MPSSAA needs to plant seeds to rid tourneys of open draws


The Kickoff

November 14, 2006|By MILTON KENT

Items too small to make a full column:

Winning a state championship is a remarkable achievement, and any school fortunate enough to capture one in any sport should hang the banner in a place of prominence with all the requisite pride.

But it's high time that the Maryland Public Secondary Schools Athletic Association revamps its regional tournament format beyond what it currently employs so that those banners and trophies can have their full value.

At present, only the football tournament is fully seeded, with the top four teams in each of the four regions in each of the four classes receiving bids based on a point system. In every other sport, each school is invited to play for a title, with the top four teams in the region seeded and the rest of the schools placed into an open draw.

That format might seem harmless on its face, but it yields enough anomalies that the entire field should be seeded. Take the Class 3A East boys soccer draw, where No. 3 seed Mount Hebron got a first-round match against a River Hill team that was assigned the 14th seed - the bottom school in the draw - despite a 7-1-4 mark coming into the game.

As it turned out, Mount Hebron won that match and advanced all the way to this week's state championship against North Carroll, but the point is that the Vikings shouldn't have had to play such a good team right off the bat.

The theory for not seeding below four was to discourage schools from loading up on bad teams on their schedules to try to get higher seeds, and that's admirable. In the process, however, a computer could help pave the way for a bad team or an underachieving regular-season team to ride a fluke and a postseason hot streak to a state tournament run.

Perhaps a rotating panel of three to five athletic directors could serve as a seeding panel in each region, with seeding appeals going to the committee that runs each tournament. Almost anything would be better than the game of chance we have now.

Geography 101

By the way, the boys soccer semifinals had three Baltimore-area schools (Mount Hebron, Towson and North Carroll) in the 3A pairings and two Washington- area schools (Walter Johnson and Bowie) in the 4A final four.

Once that became clear, wouldn't it have made more sense to have the Baltimore schools go to Broadneck, rather than wend their way through 90 minutes of Washington-area traffic, and have the 4A games played at North Point, in Charles County, rather than what happened, in the reverse?

Baltimore vs. D.C.

Tucked in on the schedule of high school games to air on ESPNU this basketball season is a doubleheader pitting two of the Baltimore area's top private schools against two from the Washington area.

Mount St. Joseph, which ran through last year's regular season unbeaten, will meet St. John's of Washington in one game Jan. 27, and DeMatha, the school that beat Mount St. Joe in the Alhambra tournament last March, will face Towson Catholic in the other game. No site for the games has been determined.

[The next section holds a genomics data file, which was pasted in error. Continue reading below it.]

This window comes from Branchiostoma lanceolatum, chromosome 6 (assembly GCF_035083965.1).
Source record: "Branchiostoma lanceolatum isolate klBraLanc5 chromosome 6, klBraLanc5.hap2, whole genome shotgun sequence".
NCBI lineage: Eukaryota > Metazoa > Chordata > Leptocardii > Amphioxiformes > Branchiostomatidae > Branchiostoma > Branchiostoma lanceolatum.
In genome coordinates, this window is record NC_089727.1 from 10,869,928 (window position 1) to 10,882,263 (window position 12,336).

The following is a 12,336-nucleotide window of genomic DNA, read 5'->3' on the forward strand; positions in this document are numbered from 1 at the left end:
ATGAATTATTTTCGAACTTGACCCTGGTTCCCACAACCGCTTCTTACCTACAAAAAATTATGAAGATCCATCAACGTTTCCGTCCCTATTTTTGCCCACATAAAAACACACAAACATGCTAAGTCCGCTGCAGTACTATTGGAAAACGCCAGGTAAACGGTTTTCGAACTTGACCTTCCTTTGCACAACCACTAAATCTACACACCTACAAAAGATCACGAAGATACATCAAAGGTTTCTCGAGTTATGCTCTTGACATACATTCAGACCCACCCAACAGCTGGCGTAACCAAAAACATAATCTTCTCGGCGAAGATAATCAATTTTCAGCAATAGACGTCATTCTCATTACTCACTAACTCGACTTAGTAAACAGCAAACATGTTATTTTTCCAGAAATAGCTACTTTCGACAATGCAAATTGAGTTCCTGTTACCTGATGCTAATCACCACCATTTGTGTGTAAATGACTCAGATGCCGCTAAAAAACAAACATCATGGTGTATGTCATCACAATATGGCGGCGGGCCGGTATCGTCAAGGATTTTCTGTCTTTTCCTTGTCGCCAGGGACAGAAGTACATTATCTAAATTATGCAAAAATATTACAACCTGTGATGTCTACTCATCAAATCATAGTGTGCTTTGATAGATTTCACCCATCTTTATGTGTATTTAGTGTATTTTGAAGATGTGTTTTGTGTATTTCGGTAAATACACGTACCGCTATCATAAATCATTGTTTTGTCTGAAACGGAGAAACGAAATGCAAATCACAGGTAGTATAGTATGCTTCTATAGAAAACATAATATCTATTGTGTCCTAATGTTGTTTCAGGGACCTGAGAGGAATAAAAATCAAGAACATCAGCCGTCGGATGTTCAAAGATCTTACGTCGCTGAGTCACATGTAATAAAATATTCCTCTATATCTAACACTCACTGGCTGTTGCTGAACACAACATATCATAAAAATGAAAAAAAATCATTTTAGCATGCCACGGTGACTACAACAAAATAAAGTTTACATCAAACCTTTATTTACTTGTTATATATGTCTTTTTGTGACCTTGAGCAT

And don't forget Philly

Our friends at The Philadelphia Inquirer report that a collection of Washington-area basketball players, feeling stung by a declaration of Philadelphia as the top area in the country for high school basketball by Sports Illustrated, invited the cheese-steakers to Oxon Hill High for a challenge a couple of weeks ago, calling it the "Philly vs. Maryland Shootout."

Well, far be it for us to remind Washingtonians that Baltimore is a part of Maryland and that the high school hoops here are pretty good. Perhaps, in the future, some entrepreneur might want to organize a little round-robin roundball festival, pitting a collection of players from, say, Baltimore, Washington, Philadelphia and New York against each other in three games, so that each city could meet the other and settle the issue of which Mid-Atlantic city has the best high school basketball.

Sticker shock

Finally, if you needed a frightening vision of the mutually assured destruction path down which high school sports could be headed, you only had to watch yesterday's Outside the Lines on ESPN.

The lead story was of the Bentonville, Ark., high school team, which recently received a $10 million complex that includes a new stadium with a state-of-the-art scoreboard, an indoor practice facility and a dazzling locker room. The facilities were so good that the Southern California team practiced there before it met Arkansas in September.

Perhaps the most frightening aspect of the story is that the facility was partially financed by stocks provided by Wal-Mart, whose corporate headquarters are located in the town, raising questions about how much private industry should be involved.

If you were a coach for a neighboring school or for another school in the district, how on Earth would you compete against that kind of largesse?

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